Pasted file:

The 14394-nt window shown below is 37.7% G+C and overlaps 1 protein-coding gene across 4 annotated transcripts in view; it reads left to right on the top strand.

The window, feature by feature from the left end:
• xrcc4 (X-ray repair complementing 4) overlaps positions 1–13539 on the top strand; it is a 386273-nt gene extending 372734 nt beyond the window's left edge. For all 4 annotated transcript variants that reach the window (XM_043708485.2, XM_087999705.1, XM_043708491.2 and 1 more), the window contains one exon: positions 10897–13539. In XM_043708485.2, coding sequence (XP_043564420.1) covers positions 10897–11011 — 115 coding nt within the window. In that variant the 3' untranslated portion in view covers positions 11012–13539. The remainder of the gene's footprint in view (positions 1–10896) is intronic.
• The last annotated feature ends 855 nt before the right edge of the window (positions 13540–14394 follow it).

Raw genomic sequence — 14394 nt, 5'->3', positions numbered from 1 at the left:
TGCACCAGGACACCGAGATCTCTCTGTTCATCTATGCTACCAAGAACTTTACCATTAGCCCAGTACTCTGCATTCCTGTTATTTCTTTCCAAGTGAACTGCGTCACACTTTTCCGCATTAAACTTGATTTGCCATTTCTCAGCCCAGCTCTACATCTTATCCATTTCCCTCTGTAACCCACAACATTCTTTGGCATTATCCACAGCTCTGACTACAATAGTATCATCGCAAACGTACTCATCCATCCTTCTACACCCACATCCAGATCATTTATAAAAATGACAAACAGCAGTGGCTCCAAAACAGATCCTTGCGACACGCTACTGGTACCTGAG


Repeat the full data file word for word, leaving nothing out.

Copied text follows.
The 14394-nt window shown below is 37.7% G+C and overlaps 1 protein-coding gene across 4 annotated transcripts in view; it reads left to right on the top strand.

The window, feature by feature from the left end:
• xrcc4 (X-ray repair complementing 4) overlaps positions 1–13539 on the top strand; it is a 386273-nt gene extending 372734 nt beyond the window's left edge. For all 4 annotated transcript variants that reach the window (XM_043708485.2, XM_087999705.1, XM_043708491.2 and 1 more), the window contains one exon: positions 10897–13539. In XM_043708485.2, coding sequence (XP_043564420.1) covers positions 10897–11011 — 115 coding nt within the window. In that variant the 3' untranslated portion in view covers positions 11012–13539. The remainder of the gene's footprint in view (positions 1–10896) is intronic.
• The last annotated feature ends 855 nt before the right edge of the window (positions 13540–14394 follow it).

Raw genomic sequence — 14394 nt, 5'->3', positions numbered from 1 at the left:
TGCACCAGGACACCGAGATCTCTCTGTTCATCTATGCTACCAAGAACTTTACCATTAGCCCAGTACTCTGCATTCCTGTTATTTCTTTCCAAGTGAACTGCGTCACACTTTTCCGCATTAAACTTGATTTGCCATTTCTCAGCCCAGCTCTACATCTTATCCATTTCCCTCTGTAACCCACAACATTCTTTGGCATTATCCACAGCTCTGACTACAATAGTATCATCGCAAACGTACTCATCCATCCTTCTACACCCACATCCAGATCATTTATAAAAATGACAAACAGCAGTGGCTCCAAAACAGATCCTTGCGACACGCTACTGGTACCTGAG